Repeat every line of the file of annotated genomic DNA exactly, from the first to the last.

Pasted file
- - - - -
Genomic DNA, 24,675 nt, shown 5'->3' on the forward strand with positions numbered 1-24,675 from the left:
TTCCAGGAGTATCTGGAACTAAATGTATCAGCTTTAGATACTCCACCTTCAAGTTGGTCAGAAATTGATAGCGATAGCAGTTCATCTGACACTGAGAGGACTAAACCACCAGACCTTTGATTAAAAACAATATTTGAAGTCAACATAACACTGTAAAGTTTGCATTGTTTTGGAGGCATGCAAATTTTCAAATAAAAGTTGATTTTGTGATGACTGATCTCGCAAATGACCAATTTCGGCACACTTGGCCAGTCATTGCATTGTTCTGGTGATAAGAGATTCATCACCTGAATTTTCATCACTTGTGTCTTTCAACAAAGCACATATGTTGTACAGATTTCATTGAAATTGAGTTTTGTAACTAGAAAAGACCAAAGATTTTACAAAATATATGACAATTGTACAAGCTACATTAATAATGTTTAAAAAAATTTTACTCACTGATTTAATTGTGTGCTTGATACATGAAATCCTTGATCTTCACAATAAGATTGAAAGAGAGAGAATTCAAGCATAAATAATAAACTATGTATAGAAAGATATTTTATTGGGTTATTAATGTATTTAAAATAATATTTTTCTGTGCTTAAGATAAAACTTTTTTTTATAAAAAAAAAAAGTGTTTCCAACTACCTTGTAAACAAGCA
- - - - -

Genomic DNA, 24,675 nt, shown 5'->3' on the forward strand with positions numbered 1-24,675 from the left:
TTCCAGGAGTATCTGGAACTAAATGTATCAGCTTTAGATACTCCACCTTCAAGTTGGTCAGAAATTGATAGCGATAGCAGTTCATCTGACACTGAGAGGACTAAACCACCAGACCTTTGATTAAAAACAATATTTGAAGTCAACATAACACTGTAAAGTTTGCATTGTTTTGGAGGCATGCAAATTTTCAAATAAAAGTTGATTTTGTGATGACTGATCTCGCAAATGACCAATTTCGGCACACTTGGCCAGTCATTGCATTGTTCTGGTGATAAGAGATTCATCACCTGAATTTTCATCACTTGTGTCTTTCAACAAAGCACATATGTTGTACAGATTTCATTGAAATTGAGTTTTGTAACTAGAAAAGACCAAAGATTTTACAAAATATATGACAATTGTACAAGCTACATTAATAATGTTTAAAAAAATTTTACTCACTGATTTAATTGTGTGCTTGATACATGAAATCCTTGATCTTCACAATAAGATTGAAAGAGAGAGAATTCAAGCATAAATAATAAACTATGTATAGAAAGATATTTTATTGGGTTATTAATGTATTTAAAATAATATTTTTCTGTGCTTAAGATAAAACTTTTTTTTATAAAAAAAAAAAGTGTTTCCAACTACCTTGTAAACAAGCA